It sounds like a contratiction that you can have both Hashi's (hypo mostly) and Graves' (hyper), but, although rare, it does happen. Basically, at any one time, one is more active, and that is the one treated. The Graves' antibodies may never be a factor for you if the Hashi's antibodies "kill" off your thyroid first since TSI can't do any damage once your thyroid is dead. However, it does bear being aware of and watching.
You might PM one of our members, gimel, who maintains a list of thyroid doctors recommended by patients. He may know of someone in your area.
Let me assure you that a TPOab of 810 is "something". This doctor wants to ignore your symptoms and let you suffer for the next six months...don't let him do that.
I have a TSH of 0.419 and a TPO of 5.0, I have undergone thyroid ultrasounds showing that I have multiple nodules on both sides of my thyroid noting that it is consistent with Hashimoto's Thyroiditis. My TSH goes up and down. My last throid uptake (2years ago) showed 85%. I am scheduled for a repeat next week. My thyroid biopsy was canceled for this test. I am confused that my TPO is within normal range! Can anyone explain this to me?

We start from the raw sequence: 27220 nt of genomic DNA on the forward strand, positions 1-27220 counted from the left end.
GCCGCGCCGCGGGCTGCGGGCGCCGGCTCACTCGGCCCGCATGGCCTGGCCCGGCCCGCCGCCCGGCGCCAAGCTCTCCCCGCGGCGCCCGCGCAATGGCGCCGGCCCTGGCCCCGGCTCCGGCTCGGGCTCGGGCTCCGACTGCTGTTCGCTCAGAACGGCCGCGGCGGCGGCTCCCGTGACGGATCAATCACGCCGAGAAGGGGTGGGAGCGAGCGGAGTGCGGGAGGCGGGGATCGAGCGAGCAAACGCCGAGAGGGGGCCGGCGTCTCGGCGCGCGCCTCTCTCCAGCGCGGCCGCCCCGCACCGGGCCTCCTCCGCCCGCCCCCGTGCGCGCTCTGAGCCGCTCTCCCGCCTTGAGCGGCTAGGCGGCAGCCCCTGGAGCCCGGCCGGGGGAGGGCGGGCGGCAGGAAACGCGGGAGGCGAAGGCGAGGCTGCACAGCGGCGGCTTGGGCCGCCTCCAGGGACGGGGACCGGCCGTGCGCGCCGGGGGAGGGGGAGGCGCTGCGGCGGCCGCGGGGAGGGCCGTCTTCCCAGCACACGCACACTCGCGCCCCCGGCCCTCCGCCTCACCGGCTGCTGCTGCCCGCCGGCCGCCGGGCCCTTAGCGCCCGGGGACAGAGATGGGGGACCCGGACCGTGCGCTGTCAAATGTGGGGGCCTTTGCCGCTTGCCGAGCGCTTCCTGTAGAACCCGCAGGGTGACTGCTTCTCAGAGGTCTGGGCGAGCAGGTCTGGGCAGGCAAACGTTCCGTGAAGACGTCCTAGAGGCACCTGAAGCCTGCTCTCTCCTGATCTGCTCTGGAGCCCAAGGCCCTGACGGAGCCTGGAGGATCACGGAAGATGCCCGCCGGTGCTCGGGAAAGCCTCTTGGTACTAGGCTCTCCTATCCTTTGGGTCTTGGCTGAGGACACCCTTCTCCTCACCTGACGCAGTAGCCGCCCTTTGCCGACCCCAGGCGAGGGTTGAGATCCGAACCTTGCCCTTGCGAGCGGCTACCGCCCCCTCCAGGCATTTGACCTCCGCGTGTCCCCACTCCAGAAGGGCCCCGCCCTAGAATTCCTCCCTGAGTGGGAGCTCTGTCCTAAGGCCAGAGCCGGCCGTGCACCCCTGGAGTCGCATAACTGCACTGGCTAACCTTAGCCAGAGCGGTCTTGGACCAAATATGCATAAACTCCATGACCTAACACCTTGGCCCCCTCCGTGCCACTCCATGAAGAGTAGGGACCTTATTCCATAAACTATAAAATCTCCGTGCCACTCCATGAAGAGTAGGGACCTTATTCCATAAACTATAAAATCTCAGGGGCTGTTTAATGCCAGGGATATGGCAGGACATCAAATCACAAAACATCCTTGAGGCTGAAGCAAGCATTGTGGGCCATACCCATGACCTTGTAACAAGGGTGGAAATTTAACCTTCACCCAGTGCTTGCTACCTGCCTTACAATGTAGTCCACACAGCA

Can anyone help decifer these results....I have the following symptoms...
Carpal Tunnel both wrists (surgery in left wrist in February)
Muscle aches in my arms
Very difficult to loose weight with diet and exercise
Brain Fog, poor memory, poor concentration
Wow! I have all your symptoms! My Thyroid Peroxidase AB was 259 iu/ml (<35). My TSH 8.92 mIU/L (0.40-4.50); my RDW in CBC 15.2% (11-15%); Vitamin D, 25-OH, Total 35 ng/ml (30-100). I feel terrible! I'm taking Synthroid 125 mcg; 50,000 IU/wk Vitamin D and I will soon start to take Progesterone SR 25mg daily. Lupus, RA and Sjogren's antibodies tests came back within normal range.